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‘Doing what needs to be done’

by
04 January 2013

Stephen Brown sees an atheist film director's take on mysticism

On their knees: The Guy and The Girl pause for prayer in the striking landscape of Hors Satan

On their knees: The Guy and The Girl pause for prayer in the striking landscape of Hors Satan

BRUNO DUMONT's latest film, Hors Satan (Outside Satan) (Cert. 15), deals with the aftermath of a miracle. He doesn't believe in God, only in cinema. It is what allows us to catch a glimpse of and to feel the divine in man. "Mysticism", he asserts, "says 'Behold the earth and you shall see the sky.' Well, there you are, cinema can do that with all its devices."

Before making films, Dumont taught philosophy, although, in contrast with Oliver Edwards's attempts at the subject, cheerfulness rarely appears to break in. Not that this is a criticism; for, as in his previous feature Hadewijch (Arts, 17 February 2012) and its concern with Christian humility, so here his peering into the ordinary reveals intriguing supernatural manifestations.

Dumont attributes these interests to his admiration for Georges Bernanos, who wrote Diary of a Country Priest, which, incidentally, was later filmed by Robert Bresson, and whose style Hors Satan very strongly echoes. The characters don't even have names, being credited as The Guy (David Dewaele) and The Girl (Alexandra Lemâtre), who silently wander along the Opal Coast, near Boulogne. By my reckoning, it was five minutes six seconds before a word was uttered.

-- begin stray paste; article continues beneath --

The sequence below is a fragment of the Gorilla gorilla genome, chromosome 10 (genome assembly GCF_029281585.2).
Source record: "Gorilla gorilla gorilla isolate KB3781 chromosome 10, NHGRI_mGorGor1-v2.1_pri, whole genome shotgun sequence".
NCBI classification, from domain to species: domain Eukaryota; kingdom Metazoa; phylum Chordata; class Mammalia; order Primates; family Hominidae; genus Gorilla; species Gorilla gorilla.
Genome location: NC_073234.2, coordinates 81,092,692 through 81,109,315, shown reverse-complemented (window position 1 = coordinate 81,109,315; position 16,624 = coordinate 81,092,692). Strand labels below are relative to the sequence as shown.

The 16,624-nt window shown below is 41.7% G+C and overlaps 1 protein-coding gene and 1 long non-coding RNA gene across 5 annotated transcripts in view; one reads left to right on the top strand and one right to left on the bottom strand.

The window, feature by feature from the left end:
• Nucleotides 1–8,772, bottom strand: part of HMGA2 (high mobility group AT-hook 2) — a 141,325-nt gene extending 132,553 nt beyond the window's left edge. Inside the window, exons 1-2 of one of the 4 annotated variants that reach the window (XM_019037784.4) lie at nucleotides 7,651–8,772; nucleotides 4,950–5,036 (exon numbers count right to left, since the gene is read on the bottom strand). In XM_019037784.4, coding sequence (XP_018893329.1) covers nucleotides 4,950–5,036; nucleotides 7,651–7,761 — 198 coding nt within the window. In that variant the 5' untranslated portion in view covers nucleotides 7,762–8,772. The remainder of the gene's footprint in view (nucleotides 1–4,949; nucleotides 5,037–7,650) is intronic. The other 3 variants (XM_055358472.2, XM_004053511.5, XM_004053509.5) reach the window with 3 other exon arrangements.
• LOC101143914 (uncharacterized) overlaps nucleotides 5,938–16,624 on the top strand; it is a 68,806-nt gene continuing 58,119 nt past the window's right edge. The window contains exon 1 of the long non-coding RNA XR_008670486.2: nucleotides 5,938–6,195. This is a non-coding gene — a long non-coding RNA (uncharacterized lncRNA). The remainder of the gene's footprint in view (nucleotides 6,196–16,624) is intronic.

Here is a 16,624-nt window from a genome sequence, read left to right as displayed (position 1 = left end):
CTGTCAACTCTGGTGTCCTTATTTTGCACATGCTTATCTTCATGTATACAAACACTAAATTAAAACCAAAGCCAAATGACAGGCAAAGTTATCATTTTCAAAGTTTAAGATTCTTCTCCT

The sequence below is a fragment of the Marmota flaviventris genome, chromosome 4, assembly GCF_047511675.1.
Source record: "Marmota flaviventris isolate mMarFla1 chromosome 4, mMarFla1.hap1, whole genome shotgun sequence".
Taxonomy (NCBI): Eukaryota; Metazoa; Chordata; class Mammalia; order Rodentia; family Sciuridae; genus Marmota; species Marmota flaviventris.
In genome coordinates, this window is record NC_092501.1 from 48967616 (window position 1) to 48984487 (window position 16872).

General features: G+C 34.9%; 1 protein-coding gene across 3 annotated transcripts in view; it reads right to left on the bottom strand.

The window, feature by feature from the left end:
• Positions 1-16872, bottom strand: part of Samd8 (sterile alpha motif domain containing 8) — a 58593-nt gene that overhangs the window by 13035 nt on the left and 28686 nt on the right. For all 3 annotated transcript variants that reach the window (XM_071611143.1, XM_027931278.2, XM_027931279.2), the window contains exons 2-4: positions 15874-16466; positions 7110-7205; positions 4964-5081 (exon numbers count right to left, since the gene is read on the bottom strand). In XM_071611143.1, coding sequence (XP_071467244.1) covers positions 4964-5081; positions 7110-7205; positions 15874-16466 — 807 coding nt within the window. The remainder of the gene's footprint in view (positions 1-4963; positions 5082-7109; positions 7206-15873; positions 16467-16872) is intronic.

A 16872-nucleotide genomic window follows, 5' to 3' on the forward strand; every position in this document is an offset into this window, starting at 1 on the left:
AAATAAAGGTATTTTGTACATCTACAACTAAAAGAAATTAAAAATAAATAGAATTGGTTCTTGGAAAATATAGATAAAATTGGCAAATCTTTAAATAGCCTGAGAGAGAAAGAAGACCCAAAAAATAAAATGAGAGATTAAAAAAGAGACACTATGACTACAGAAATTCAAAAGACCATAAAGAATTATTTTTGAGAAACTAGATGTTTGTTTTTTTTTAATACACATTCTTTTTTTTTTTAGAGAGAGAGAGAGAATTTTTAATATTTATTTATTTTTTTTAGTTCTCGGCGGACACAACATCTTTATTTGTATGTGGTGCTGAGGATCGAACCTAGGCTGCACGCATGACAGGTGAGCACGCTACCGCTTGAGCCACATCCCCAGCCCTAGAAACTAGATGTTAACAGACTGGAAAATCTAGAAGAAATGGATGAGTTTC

First, we had seen The Guy praying, as he continues to do throughout the film. The Girl initially perceives this loner almost as a mendicant friar returning spiritual favours for gifts of food. Shot in Cinemascope, the film treats us, literally, to a wide perspective, placing individual humans in the context of a near-enchanted countryside. While the protagonists are often seen at a distance, we still hear, as if in close-up, the sounds they emit - breathing, footsteps etc. It is as if to say that the couple leave their own mark on this pantheistic vision of the universe, one reinforced by acts of healing, as when The Guy returns the equivalent of Jairus's daughter from a catatonic state to fullness of life.

Given that more than once his remedy involves energetic sex, a whiff of D. H. Lawrence hovers over the entire film. Yet it would be simplistic to treat The Guy as a modern-day Christ-figure. His involvement with a world of grisly murders and rough justice puts paid to that notion. People, in Dumont's world, "do what needs to be done", as Dewaele's character couches it. It is not about good or evil. We are beyond Satan, beyond Christ.

Landscape and circumstances mould us, but so does all that praying in this movie. It isn't presented as a futile exercise, but rather a portal into a world to which humans need to be responsive.

When all is said and done, Dumont's attempt to offer a religionless mysticism is full of biblical imagery, astonishing to behold, but also owing much to Buddhism, Nietzsche, and, if truth be told, the Catholicism of Meister Eckhart and Gerard Manley Hopkins.

On release from today.

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